Letter to a Libertarian Friend
By Bill Britton
Sorry I didn’t get back sooner, but I was busy working on a funding proposal for a company involved in financing “new energy” projects and the like—in other words, another aspect of the “liberal” agenda but with capitalist overtones. I will continue the rest of my remarks by sketching out a long-winded definition of my accused liberal persona (your label), which in another era might better be called, “moderate.”
Like you, I believe that government is too large. Most governmental departments have become bloated characterizations of themselves. As an example, we now have a Department of Homeland [a “Third Reich-ish” word] Security, a Defense Department, a CIA, an FBI, an NSC, etc., all of which have cross duties that are rarely coordinated.
In the Defense Department, we have both Naval and Marine fighter air wings, both of which do the same work. We have Army and Marine artillery batteries that do the same work. We have hanger after hanger on Air Force bases that replicate each other with the latest in high-tech test gear. We send all our troops into battle wearing socks made in China and with air cover provided by billion-dollar aircraft. Yet, we fail to properly care for the maimed or for veterans in general (or for their widows). In essence, we have a military designed to fight a now-defunct Soviet Union, despite claims to the contrary.
We’ve spent billions in Korea and fought to a stand-off, billions on an imaginary missile gap, billions in Vietnam and lost the war, covered ourselves with “glory” in Grenada, and have been spending billions on two wars in Iraq and one in Afghanistan with little prospect of “winning” either. Our other interventions are countless. Presidents and Congresses have played increasingly loose and fast with military lives lately because the enlisted ranks now come from the bottom rung of the socioeconomic ladder, not from the broad spectrum of American society. Yet, the Pentagon budget is untouchable by either political party, but especially by conservatives.
Of course, you could go through every government department, program, or agency and find duplication and waste, to say nothing of subsidies—three stand out: (1) billions for the oil industry to offset the “risk” of dry wells, which are rare with today’s geo technology, (2) billions for corn-based ethanol production, which will never make economic sense because of the energy costs associated with a 2-step process, and (3) billions for the coal industry. Curiously, the recipients of these examples of governmental largess tend to be conservative, small-government types and, in the case of the Koch brothers, libertarian and Tea Party supporters.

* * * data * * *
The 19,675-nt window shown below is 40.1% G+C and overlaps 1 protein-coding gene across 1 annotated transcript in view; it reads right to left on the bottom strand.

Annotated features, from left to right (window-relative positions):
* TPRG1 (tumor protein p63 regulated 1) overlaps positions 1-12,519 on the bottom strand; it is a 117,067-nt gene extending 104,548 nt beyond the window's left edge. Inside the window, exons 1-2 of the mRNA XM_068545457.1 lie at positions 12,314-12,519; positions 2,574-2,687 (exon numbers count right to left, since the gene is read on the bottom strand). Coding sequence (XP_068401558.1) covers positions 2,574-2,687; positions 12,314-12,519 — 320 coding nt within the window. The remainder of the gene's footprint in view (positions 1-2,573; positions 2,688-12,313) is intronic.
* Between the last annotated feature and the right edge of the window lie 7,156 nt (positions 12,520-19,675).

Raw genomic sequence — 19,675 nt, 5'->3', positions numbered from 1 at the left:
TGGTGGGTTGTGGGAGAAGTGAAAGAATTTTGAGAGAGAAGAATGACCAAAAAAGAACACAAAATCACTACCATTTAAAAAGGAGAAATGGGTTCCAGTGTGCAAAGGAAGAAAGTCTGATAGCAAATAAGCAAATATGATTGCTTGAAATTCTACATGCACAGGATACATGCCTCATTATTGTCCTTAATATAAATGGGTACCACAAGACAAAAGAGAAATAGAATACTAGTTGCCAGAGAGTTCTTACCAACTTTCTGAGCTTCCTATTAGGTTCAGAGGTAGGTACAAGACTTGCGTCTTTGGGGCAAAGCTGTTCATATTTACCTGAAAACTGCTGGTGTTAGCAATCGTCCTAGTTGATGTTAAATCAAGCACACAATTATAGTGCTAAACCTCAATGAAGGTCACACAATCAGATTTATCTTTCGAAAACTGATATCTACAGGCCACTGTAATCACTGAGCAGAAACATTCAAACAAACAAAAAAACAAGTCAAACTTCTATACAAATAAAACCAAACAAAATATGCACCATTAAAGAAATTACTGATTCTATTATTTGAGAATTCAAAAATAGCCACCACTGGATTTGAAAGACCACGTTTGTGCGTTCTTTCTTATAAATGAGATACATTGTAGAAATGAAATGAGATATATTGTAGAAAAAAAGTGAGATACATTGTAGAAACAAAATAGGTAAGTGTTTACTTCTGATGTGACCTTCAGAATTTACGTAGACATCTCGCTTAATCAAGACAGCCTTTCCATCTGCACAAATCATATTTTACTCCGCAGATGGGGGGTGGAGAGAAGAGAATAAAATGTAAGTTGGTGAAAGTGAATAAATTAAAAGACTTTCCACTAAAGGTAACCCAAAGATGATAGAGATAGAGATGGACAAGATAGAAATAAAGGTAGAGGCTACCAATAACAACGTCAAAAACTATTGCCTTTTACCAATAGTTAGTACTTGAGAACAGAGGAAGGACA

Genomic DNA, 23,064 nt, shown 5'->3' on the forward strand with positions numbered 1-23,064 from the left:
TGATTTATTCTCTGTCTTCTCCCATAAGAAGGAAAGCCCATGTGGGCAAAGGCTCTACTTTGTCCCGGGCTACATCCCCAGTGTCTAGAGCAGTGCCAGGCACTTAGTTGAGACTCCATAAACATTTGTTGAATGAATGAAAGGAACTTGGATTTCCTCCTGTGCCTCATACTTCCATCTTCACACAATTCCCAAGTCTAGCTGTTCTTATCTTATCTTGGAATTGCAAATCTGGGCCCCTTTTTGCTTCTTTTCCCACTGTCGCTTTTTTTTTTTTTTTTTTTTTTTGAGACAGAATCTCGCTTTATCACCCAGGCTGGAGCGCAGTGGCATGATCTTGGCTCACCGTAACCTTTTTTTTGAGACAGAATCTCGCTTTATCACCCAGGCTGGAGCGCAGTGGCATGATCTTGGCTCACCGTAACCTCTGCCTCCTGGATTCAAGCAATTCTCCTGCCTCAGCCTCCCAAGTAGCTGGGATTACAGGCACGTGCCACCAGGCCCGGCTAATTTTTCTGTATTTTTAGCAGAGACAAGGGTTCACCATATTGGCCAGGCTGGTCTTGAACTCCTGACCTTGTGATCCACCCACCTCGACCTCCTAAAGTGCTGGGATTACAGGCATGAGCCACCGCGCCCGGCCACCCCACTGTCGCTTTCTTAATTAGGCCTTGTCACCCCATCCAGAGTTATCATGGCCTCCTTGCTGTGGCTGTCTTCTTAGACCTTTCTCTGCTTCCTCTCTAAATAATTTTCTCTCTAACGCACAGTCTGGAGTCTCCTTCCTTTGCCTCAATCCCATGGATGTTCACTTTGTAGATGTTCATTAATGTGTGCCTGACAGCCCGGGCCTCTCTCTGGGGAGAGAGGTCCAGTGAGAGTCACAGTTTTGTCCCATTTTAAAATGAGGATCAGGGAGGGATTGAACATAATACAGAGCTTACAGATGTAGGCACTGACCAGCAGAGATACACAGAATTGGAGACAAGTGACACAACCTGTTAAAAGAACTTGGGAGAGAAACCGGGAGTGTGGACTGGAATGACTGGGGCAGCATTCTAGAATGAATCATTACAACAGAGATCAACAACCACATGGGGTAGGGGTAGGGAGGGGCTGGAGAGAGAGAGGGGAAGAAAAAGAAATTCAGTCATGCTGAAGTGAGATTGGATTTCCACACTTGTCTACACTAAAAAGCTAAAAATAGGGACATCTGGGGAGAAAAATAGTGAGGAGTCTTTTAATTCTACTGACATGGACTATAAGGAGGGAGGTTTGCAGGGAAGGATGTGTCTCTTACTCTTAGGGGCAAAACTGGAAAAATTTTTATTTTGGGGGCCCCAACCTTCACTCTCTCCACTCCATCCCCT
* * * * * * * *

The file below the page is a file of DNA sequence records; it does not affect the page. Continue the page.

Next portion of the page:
I suspect that Iraq will eventually revert to a polity it is most comfortable with: a quasi-military strong man and his cadre of sycophants, that is, if it does not fragment into three or more tribal fiefdoms that only vaguely resemble the definition of “nation.” The question is whether we finally have the wisdom to recognize that many of the so-called nations around the world were constructed according to the whims of imperialism, not by more rational designs based on ethnicity or commonality.
It is time for the Mideast to sort itself out, free from Western interference. The chips might fall hard here and there, but given an America that is falling apart structurally, socially, morally, and economically, it is time for America and its leaders to address our own people’s needs and not those of corrupt and thankless foreign regimes.
What to do about the two entitlement programs Medicare and Social Security? Both programs were instituted when the U.S. population was much younger and when medicine’s share of the household budget was much lower. Medicare is an end-of-life problem—that is, we as a people have lost touch with the fact that we do, indeed, die. We, and the medical profession, know no bounds when it comes to preserving life—quality of life rarely is part of the discussion. But somehow there must be a line drawn between the Hippocratic Oath and the reality of death. Otherwise, our ageing population will bankrupt the nation.
The Social Security dilemma was engineered by the very same folks who want to obliterate it: our representatives in Washington. The trillion-plus dollars in the SS “Trust Fund” have been ravaged over the years to pay for current expenses, which is, ironically, what home-equity loans have been used for by homeowners. I’m sure Washington will cobble together non-solutions to both problems. Meanwhile, the migration of politicos to K-Street will continue unabated.